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I just want to pitch the problems. I currently don't have any concrete solutions for them, but I belive we should definitly discuss this, before ABI stabilization.

Default implementation for mutating methods

Swift protocol extensions allow "self assigning" default implementations for mutating methods:

protocol Resettable {
    mutating func reset()
    init()
}

extension Resettable {
    mutating func reset() {
        self = Self() // assigning to 'self'
    }
}

And you can:

class Foo : Resettable {
    var value: Int
    required init() {
        value = 0
    }
}

In this example Foo conforms to Resettable, by the default implementation of mutating func reset(). However, this can cause some unexpected behavior for classes:

var ref1 = Foo()
let ref2 = ref1
assert(ObjectIdentifier(ref1) == ObjectIdentifier(ref2))

ref1.value = 42
assert(ObjectIdentifier(ref1) == ObjectIdentifier(ref2))

ref1.reset()
assert(ObjectIdentifier(ref1) != ObjectIdentifier(ref2))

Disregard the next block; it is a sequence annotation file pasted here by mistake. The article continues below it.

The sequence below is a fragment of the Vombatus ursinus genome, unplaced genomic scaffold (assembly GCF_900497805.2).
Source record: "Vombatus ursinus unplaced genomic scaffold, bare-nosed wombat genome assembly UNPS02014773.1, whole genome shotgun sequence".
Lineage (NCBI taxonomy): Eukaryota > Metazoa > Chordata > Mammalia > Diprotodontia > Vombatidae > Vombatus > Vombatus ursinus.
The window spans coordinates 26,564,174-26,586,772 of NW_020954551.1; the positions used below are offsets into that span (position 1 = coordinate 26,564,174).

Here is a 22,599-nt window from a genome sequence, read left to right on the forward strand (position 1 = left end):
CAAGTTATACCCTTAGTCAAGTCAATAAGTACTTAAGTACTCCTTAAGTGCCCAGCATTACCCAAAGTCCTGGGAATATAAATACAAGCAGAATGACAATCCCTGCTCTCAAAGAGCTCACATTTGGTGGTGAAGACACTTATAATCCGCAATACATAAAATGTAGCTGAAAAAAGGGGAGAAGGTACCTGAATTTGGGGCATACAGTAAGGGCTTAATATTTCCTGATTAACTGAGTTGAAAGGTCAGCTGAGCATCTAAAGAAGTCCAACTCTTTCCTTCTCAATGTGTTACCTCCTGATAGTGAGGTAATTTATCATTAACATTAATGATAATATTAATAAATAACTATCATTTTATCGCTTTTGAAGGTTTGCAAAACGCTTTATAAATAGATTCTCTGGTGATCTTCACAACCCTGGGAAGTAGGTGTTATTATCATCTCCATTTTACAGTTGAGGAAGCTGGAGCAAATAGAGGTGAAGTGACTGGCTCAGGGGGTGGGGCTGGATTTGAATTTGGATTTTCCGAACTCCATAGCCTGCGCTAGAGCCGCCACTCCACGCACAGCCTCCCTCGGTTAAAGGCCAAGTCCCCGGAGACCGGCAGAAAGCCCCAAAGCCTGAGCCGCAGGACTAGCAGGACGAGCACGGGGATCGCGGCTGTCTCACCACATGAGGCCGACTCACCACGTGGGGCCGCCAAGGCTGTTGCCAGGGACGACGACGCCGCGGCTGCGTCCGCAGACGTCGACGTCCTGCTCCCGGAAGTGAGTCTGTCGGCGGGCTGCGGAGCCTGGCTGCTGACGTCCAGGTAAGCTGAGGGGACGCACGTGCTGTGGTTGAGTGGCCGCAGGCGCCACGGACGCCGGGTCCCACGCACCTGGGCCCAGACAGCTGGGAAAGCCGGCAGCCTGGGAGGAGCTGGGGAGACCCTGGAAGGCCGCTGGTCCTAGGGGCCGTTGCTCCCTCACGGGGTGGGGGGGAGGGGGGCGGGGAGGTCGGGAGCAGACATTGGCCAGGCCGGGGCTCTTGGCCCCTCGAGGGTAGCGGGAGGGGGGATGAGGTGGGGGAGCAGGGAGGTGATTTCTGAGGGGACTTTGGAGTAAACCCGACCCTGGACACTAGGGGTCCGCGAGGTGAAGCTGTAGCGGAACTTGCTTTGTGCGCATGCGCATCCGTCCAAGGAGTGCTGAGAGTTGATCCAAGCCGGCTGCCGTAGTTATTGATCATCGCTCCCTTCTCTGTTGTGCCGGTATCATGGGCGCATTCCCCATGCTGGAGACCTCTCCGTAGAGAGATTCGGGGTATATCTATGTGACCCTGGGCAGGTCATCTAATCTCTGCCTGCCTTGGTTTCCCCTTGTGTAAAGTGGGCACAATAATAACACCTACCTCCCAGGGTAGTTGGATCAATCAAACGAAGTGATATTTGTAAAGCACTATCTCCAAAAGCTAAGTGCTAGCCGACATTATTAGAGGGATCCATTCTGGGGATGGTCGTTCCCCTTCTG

assert(ref1.value == 0)
assert(ref2.value == 42)

From the perspective of call site, I think, this behavior is counterintuitive because we use reference types with an expectation: the referencing address would never be changed unless we explicitly replace the object by re-assigning to the variable in call site, e.g.,

var ref: Foo = Foo()
ref = Foo()

Default implementation for initializers

Similar to methods, initializers have this issue:

protocol HasDefault {
    static var _default: Self { get }
    init()
}

extension HasDefault {
    init() {
        self = Self._default // Here it is.
    }
}

final class Foo : HasDefault {
    let value: Int
    init(value: Int) {
        self.value = value
    }
    
    static var _default = Foo(value: 0)
}

let obj = Foo()
assert(obj.value == 0)

This allows us to implement a kind of "factory initializer".

protocol Factory {
    init(factory: () -> Self)
}
extension Factory {
    init(factory: () -> Self) {
        self = factory()
    }
}


class Animal {
    var emoji: Character { return "" }
}

class Cat : Animal {
    override var emoji: Character { return "🐱" }
}

class Dog : Animal {
    override var emoji: Character { return "🐶" }
}

extension Animal : Factory {
    convenience init(type: String) {
        self.init(factory: {
            switch type {
            case "dog": return Dog()
            case "cat": return Cat()
            default: return Animal()
            }
        })
    }
}

let dog = Animal(type: "dog")
assert(dog.emoji == "🐶")
assert(type(of: dog) == Dog.self)

However, I believe, this is NOT a proper way of implementing "factory initializers". We should introduce proper "factory initializer" syntax.

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